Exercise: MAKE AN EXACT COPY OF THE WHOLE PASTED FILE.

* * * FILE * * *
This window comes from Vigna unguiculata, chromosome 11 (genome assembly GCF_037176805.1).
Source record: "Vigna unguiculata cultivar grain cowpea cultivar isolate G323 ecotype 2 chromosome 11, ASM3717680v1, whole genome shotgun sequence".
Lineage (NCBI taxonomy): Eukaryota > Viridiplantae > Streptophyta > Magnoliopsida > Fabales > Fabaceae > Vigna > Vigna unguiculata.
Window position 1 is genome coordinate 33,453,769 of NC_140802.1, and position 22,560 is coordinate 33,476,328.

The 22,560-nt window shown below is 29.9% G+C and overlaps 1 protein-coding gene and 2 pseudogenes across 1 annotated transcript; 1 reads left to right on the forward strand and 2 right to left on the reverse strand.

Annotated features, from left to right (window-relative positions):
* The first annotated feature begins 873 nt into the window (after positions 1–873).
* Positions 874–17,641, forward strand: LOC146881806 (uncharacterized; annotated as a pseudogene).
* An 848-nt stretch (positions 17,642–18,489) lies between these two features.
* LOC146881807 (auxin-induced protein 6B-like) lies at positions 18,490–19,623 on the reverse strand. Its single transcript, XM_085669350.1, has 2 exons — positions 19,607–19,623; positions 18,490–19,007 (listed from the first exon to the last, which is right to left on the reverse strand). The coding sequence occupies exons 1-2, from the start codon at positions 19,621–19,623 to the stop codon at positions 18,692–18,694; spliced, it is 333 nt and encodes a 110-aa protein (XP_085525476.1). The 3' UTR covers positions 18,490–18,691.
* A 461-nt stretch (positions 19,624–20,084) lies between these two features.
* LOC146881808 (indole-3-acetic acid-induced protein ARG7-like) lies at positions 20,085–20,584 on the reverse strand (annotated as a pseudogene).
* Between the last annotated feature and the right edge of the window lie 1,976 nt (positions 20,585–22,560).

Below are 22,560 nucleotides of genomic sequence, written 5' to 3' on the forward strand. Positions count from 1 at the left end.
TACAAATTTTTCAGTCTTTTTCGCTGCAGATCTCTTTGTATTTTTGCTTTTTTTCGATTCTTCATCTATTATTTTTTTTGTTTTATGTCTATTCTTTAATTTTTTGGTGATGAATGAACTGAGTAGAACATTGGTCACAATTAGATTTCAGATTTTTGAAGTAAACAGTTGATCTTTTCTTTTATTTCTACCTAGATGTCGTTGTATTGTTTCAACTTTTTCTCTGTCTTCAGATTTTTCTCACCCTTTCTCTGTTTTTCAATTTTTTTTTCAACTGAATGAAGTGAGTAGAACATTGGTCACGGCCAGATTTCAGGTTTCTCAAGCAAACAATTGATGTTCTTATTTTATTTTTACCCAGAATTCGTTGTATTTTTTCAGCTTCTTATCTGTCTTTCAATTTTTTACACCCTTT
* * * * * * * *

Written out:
This window comes from Vigna unguiculata, chromosome 11 (genome assembly GCF_037176805.1).
Source record: "Vigna unguiculata cultivar grain cowpea cultivar isolate G323 ecotype 2 chromosome 11, ASM3717680v1, whole genome shotgun sequence".
Lineage (NCBI taxonomy): Eukaryota > Viridiplantae > Streptophyta > Magnoliopsida > Fabales > Fabaceae > Vigna > Vigna unguiculata.
Window position 1 is genome coordinate 33,453,769 of NC_140802.1, and position 22,560 is coordinate 33,476,328.

The 22,560-nt window shown below is 29.9% G+C and overlaps 1 protein-coding gene and 2 pseudogenes across 1 annotated transcript; 1 reads left to right on the forward strand and 2 right to left on the reverse strand.

Annotated features, from left to right (window-relative positions):
* The first annotated feature begins 873 nt into the window (after positions 1–873).
* Positions 874–17,641, forward strand: LOC146881806 (uncharacterized; annotated as a pseudogene).
* An 848-nt stretch (positions 17,642–18,489) lies between these two features.
* LOC146881807 (auxin-induced protein 6B-like) lies at positions 18,490–19,623 on the reverse strand. Its single transcript, XM_085669350.1, has 2 exons — positions 19,607–19,623; positions 18,490–19,007 (listed from the first exon to the last, which is right to left on the reverse strand). The coding sequence occupies exons 1-2, from the start codon at positions 19,621–19,623 to the stop codon at positions 18,692–18,694; spliced, it is 333 nt and encodes a 110-aa protein (XP_085525476.1). The 3' UTR covers positions 18,490–18,691.
* A 461-nt stretch (positions 19,624–20,084) lies between these two features.
* LOC146881808 (indole-3-acetic acid-induced protein ARG7-like) lies at positions 20,085–20,584 on the reverse strand (annotated as a pseudogene).
* Between the last annotated feature and the right edge of the window lie 1,976 nt (positions 20,585–22,560).

Below are 22,560 nucleotides of genomic sequence, written 5' to 3' on the forward strand. Positions count from 1 at the left end.
TACAAATTTTTCAGTCTTTTTCGCTGCAGATCTCTTTGTATTTTTGCTTTTTTTCGATTCTTCATCTATTATTTTTTTTGTTTTATGTCTATTCTTTAATTTTTTGGTGATGAATGAACTGAGTAGAACATTGGTCACAATTAGATTTCAGATTTTTGAAGTAAACAGTTGATCTTTTCTTTTATTTCTACCTAGATGTCGTTGTATTGTTTCAACTTTTTCTCTGTCTTCAGATTTTTCTCACCCTTTCTCTGTTTTTCAATTTTTTTTTCAACTGAATGAAGTGAGTAGAACATTGGTCACGGCCAGATTTCAGGTTTCTCAAGCAAACAATTGATGTTCTTATTTTATTTTTACCCAGAATTCGTTGTATTTTTTCAGCTTCTTATCTGTCTTTCAATTTTTTACACCCTTT